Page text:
Glucocorticoids are the drug group most often associated with the onset of hyperglycemia or diabetes mellitus [ 1 ]. Glucocorticoids exacerbate hyperglycemia in patients with diabetes mellitus, unmask undiagnosed diabetes mellitus or may precipitate the appearance of GIDM, which is an independent risk factor for other complications associated with the use of these drugs [ 2 ].

    Furthermore, although it is expected that the blood glucose levels of non-diabetic patients should normalize after discontinuing glucocorticoid use, this does not always happen, and such patients require close monitoring due to the risk of developing diabetes mellitus in the future [ 5 ].

    The diagnosis and treatment of GIDM are surprisingly undervalued by many health-care professionals, although GIDM results in an increased use of medical care and the development of associated morbidities that affect medical costs and patients' quality of life [ 2 ]. Despite the high prevalence of corticosteroid use in clinical practice and the strong association of glucocorticoids with new-onset hyperglycemia, limited information is available regarding the pathophysiology, frequency, and diagnosis of this condition.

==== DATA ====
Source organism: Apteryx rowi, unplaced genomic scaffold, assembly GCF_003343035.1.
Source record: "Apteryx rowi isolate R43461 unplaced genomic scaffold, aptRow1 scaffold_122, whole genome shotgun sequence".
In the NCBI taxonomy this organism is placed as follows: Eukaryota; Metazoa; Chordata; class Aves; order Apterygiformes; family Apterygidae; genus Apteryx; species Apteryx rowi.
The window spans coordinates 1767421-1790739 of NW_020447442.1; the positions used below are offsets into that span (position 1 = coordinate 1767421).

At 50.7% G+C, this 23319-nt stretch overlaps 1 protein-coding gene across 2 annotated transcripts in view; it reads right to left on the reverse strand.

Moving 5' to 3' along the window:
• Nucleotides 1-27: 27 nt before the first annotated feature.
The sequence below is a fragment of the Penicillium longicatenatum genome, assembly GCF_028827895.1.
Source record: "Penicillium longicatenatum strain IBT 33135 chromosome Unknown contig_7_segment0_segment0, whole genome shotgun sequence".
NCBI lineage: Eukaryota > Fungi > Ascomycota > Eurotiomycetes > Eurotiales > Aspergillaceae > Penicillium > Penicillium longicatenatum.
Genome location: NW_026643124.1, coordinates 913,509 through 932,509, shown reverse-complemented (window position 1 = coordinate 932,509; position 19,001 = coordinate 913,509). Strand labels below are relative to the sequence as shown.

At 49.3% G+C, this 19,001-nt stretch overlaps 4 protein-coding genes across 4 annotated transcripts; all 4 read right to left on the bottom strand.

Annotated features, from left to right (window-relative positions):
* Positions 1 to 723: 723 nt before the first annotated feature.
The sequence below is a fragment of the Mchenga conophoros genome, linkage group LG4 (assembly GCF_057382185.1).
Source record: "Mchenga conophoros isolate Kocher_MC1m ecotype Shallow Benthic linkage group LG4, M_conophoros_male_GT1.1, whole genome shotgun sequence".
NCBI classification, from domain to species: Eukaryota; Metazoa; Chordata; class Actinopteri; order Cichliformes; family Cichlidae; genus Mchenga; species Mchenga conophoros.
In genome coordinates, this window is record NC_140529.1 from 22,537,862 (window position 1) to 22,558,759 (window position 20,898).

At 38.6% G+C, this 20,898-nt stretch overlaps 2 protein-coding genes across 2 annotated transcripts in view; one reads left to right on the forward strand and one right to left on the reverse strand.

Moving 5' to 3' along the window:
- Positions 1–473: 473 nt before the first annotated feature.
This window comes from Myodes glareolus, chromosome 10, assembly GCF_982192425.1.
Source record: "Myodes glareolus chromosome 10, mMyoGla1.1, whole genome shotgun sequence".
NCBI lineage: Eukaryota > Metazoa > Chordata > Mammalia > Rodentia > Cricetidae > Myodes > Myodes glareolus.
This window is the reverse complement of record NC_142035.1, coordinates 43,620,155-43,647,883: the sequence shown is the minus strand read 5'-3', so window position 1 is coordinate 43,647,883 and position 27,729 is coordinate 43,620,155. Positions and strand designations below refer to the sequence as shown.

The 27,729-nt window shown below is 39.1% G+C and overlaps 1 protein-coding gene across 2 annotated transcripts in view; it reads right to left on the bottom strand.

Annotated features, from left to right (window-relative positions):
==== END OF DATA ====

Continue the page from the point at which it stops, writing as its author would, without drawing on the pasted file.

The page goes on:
Similarly, prospective studies assessing the effectiveness of preventive measures taken against this condition and comparing the effectiveness of different treatment schedules are lacking.

    Therefore, the primary goal of this review article was to highlight the most recent evidence regarding the clinical aspects of GIDM. Other studies of the prevalence of GIDM associated with different diseases have reported varying results [ 7 , 8 , 9 ]. However, the exact prevalence of hyperglycemia secondary to glucocorticoid therapy is not known, making this an unpredictable challenge for general practitioners and endocrinologists alike [ 5 ].